|Publication number||US5754220 A|
|Application number||US 08/638,174|
|Publication date||May 19, 1998|
|Filing date||Apr 26, 1996|
|Priority date||Apr 26, 1996|
|Publication number||08638174, 638174, US 5754220 A, US 5754220A, US-A-5754220, US5754220 A, US5754220A|
|Inventors||Paul Joseph Smalser, Sr.|
|Original Assignee||Emerson Electric Company|
|Export Citation||BiBTeX, EndNote, RefMan|
|Patent Citations (17), Referenced by (53), Classifications (10), Legal Events (5)|
|External Links: USPTO, USPTO Assignment, Espacenet|
This invention relates to the art of apparatus for inspecting the interior of pipes such as sewer lines and, more particularly, to portable apparatus including a battery operated camera for viewing and/or photographing an interior of a pipe.
Apparatus for inspecting and/or photographing the interior of pipes is known and in general, as shown for example in U.S. Pat. No. 3,832,724 to Duval, comprises a housing carrying a camera or cameras by which conditions in a pipe can be observed at a remote location and/or photographed. The housing enclosing the cameras is displaced through a pipe, and in the Duval patent such displacement is achieved by attaching opposite ends of the housing to driven winches. The camera or cameras are connected to a source of power by a cable through a cable reel or the like located exteriorly of the site to be inspected, and the camera cable at the reel is connected such as by a slip ring arrangement to the power supply and to a monitoring device by which conditions within the pipe can be observed.
Sewer line or pipe inspecting apparatus of the foregoing character advantageously enables locating cracks, root blockage, pipe breakage or cave-in and other obstructions within the interior of a pipe and further enables visual inspection or observation of the condition as well as the permanent recording of the condition such as by a film camera or the use of a VCR. Such location of a problem as well as the ability to visually observe the same advantageously facilitates the maintenance and/or pipe replacement operation necessary to alleviate the problem.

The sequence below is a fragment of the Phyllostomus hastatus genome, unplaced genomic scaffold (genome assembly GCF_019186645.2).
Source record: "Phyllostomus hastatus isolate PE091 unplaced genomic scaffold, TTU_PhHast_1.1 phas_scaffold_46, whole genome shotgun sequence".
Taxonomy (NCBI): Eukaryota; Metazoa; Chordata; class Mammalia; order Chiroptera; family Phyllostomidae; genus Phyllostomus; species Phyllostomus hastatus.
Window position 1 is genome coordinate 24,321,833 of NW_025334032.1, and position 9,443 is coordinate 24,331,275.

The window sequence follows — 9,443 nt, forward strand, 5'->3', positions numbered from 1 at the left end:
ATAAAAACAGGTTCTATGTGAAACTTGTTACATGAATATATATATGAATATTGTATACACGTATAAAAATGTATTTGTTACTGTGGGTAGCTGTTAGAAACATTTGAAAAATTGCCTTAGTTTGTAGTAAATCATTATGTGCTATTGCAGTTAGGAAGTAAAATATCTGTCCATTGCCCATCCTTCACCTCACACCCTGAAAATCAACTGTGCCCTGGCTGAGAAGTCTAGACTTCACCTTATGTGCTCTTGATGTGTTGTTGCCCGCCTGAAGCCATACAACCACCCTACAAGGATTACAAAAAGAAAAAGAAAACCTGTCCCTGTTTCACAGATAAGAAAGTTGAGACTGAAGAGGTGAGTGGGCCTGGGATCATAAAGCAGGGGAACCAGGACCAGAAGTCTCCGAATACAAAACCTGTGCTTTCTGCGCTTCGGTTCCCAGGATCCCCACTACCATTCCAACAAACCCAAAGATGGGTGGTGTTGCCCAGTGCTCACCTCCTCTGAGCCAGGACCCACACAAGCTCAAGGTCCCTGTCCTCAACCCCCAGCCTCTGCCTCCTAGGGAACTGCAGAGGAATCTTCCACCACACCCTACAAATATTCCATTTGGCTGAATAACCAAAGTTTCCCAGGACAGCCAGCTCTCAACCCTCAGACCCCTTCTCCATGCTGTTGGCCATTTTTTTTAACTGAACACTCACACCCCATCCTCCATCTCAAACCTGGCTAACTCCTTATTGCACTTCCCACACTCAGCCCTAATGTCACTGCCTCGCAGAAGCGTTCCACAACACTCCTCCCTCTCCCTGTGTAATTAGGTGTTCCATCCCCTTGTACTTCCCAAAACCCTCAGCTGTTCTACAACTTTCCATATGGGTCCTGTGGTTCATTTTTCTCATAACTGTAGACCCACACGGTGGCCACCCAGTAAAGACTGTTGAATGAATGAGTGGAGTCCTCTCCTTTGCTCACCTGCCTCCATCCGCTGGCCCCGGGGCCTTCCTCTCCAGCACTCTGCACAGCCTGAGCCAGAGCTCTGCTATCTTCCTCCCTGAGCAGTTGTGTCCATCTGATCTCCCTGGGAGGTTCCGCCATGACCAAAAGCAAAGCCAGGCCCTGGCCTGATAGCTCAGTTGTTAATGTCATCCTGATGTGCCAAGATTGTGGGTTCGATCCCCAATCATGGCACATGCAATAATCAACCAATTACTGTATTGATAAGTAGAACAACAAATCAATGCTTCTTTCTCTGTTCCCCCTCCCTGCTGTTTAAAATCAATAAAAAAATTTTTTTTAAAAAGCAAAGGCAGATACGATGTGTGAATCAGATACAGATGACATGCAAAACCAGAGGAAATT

While inspection apparatus such as that shown in the patent to Duval serves its intended purpose, such apparatus heretofore available is both structurally complex, expensive and comprised of a large number of parts or components which have to be carried to and from a site to be inspected and which render setting up and operation of the apparatus both difficult and time consuming. Moreover, the apparatus is neither economically nor operationally feasible for use by an individual plumber and, accordingly, the latter generally has to use a snake to probe for and dislodge an obstruction in a sewer line or pipe. While the latter may clear an obstruction, there is no capability of determining whether conditions within the pipe require maintenance or replacement to prevent such blockage in the future. Another disadvantage attendant to sewer line inspecting apparatus heretofore available results from the fact that the slip ring arrangements necessary for transferring power between the power source and camera cable are subject to moisture and dirt contamination and thus a high rate of wear in response to the winding and unwinding of the camera cable relative to the storage reel. Accordingly, frequent maintenance and/or replacement is necessary and, in any event, there is a gradual degradation of picture quality and the potential for progressively reduced quality as a result of dirt and moisture between the slip rings.